Two European judges have opened investigations into the torture of detainees held at Guantánamo Bay detention center. Three French citizens assert in a lawsuit that they were “subject to violence including torture and rape” while being held at Guantánamo. Sophie Clement, the judge overseeing the case, is asking that the US allow her to visit the prison and grant her access to all information regarding the three Frenchmen. In Spain, Judge Pablo Ruz has decided to restart a stalled inquiry into claims that four Spanish citizens were tortured while being detained at Guantánamo. The case was previously halted while the judge waited for information from the United States. After determining that no information would be forthcoming, Judge Ruz reopened the case. Ruz has announced his intention to investigate several top-level US officials for their role in the torture of detainees at the prison. This is not the first time that Spain has tried to hold US officials accountable for human rights abuses at Guantánamo. As part of a lawsuit filed in the Spanish courts in 2009 by three Spanish citizens who had been held at the detention center, prosecutors opened a probe into the actions of lawyers from the Office of Legal Counsel and the White House. The investigation was later shelved in response to appeals by the US Department of Justice (DOJ). While France and Spain get tough on torturers, many are left wondering when the United States will do the same. International investigations of abuse are necessary, especially in light of the United States’ failure to prosecute the US government officials responsible for the torture of detainees at Guantánamo and elsewhere. In a McClatchy Newspapers article on recent international investigations, James Goldston, executive director of the Open Society Justice Initiative, is quoted as saying:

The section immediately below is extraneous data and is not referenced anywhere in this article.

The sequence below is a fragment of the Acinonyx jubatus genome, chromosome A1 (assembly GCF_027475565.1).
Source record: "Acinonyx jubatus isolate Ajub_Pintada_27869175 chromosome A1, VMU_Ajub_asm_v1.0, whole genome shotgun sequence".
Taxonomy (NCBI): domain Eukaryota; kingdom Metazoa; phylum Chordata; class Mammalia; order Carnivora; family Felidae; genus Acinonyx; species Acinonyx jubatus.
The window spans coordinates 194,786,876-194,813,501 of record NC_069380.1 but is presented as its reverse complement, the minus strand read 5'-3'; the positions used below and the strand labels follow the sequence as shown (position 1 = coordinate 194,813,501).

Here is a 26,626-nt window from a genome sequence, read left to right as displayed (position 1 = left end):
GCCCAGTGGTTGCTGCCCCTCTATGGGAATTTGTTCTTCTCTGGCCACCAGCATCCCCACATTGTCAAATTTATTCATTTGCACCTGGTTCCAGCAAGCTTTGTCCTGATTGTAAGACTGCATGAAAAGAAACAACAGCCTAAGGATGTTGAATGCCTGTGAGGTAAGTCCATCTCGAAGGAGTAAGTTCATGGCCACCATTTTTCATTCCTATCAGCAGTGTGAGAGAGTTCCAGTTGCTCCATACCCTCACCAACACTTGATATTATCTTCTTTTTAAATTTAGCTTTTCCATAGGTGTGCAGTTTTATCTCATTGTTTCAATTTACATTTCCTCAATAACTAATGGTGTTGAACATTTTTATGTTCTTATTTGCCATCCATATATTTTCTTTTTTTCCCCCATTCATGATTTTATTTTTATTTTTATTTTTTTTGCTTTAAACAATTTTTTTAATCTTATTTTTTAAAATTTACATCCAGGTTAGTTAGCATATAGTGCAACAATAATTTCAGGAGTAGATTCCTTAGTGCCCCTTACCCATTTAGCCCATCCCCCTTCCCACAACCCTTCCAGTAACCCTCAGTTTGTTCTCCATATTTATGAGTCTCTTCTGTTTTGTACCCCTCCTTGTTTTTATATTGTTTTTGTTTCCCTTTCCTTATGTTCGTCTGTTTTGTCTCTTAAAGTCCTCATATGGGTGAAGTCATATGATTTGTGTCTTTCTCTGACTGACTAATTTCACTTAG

These crimes are universal crimes and it’s very clear that until the United States holds to account those responsible for these crimes, other judicial actors in other countries are going to press for accountability.